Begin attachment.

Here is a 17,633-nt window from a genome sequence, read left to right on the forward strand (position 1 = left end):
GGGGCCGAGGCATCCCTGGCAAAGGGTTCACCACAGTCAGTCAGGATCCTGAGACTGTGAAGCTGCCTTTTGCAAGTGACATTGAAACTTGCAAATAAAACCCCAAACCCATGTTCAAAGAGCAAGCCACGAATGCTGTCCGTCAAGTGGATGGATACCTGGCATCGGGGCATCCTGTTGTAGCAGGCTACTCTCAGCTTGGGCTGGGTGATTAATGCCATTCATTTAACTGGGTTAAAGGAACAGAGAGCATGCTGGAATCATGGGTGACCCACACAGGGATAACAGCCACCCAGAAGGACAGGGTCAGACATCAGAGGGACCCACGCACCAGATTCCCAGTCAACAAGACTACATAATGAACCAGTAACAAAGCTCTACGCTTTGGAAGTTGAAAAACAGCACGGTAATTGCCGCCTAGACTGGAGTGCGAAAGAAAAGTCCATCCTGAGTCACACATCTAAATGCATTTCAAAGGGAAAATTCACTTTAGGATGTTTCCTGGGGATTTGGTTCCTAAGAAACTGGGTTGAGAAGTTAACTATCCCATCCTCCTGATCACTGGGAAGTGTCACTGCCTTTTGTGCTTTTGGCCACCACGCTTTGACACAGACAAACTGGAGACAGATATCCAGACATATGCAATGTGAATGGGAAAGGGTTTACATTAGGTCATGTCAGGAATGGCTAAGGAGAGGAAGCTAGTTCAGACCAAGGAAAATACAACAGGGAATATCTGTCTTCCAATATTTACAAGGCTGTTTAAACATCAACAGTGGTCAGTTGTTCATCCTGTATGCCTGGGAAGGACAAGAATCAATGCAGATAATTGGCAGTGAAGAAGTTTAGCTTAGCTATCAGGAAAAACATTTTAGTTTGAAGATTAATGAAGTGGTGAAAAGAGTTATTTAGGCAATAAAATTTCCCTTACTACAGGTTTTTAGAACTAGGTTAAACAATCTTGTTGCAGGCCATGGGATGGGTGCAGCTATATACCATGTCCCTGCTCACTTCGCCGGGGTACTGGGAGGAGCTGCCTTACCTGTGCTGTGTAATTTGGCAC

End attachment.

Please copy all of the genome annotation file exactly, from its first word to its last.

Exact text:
Here is a 17,633-nt window from a genome sequence, read left to right on the forward strand (position 1 = left end):
GGGGCCGAGGCATCCCTGGCAAAGGGTTCACCACAGTCAGTCAGGATCCTGAGACTGTGAAGCTGCCTTTTGCAAGTGACATTGAAACTTGCAAATAAAACCCCAAACCCATGTTCAAAGAGCAAGCCACGAATGCTGTCCGTCAAGTGGATGGATACCTGGCATCGGGGCATCCTGTTGTAGCAGGCTACTCTCAGCTTGGGCTGGGTGATTAATGCCATTCATTTAACTGGGTTAAAGGAACAGAGAGCATGCTGGAATCATGGGTGACCCACACAGGGATAACAGCCACCCAGAAGGACAGGGTCAGACATCAGAGGGACCCACGCACCAGATTCCCAGTCAACAAGACTACATAATGAACCAGTAACAAAGCTCTACGCTTTGGAAGTTGAAAAACAGCACGGTAATTGCCGCCTAGACTGGAGTGCGAAAGAAAAGTCCATCCTGAGTCACACATCTAAATGCATTTCAAAGGGAAAATTCACTTTAGGATGTTTCCTGGGGATTTGGTTCCTAAGAAACTGGGTTGAGAAGTTAACTATCCCATCCTCCTGATCACTGGGAAGTGTCACTGCCTTTTGTGCTTTTGGCCACCACGCTTTGACACAGACAAACTGGAGACAGATATCCAGACATATGCAATGTGAATGGGAAAGGGTTTACATTAGGTCATGTCAGGAATGGCTAAGGAGAGGAAGCTAGTTCAGACCAAGGAAAATACAACAGGGAATATCTGTCTTCCAATATTTACAAGGCTGTTTAAACATCAACAGTGGTCAGTTGTTCATCCTGTATGCCTGGGAAGGACAAGAATCAATGCAGATAATTGGCAGTGAAGAAGTTTAGCTTAGCTATCAGGAAAAACATTTTAGTTTGAAGATTAATGAAGTGGTGAAAAGAGTTATTTAGGCAATAAAATTTCCCTTACTACAGGTTTTTAGAACTAGGTTAAACAATCTTGTTGCAGGCCATGGGATGGGTGCAGCTATATACCATGTCCCTGCTCACTTCGCCGGGGTACTGGGAGGAGCTGCCTTACCTGTGCTGTGTAATTTGGCAC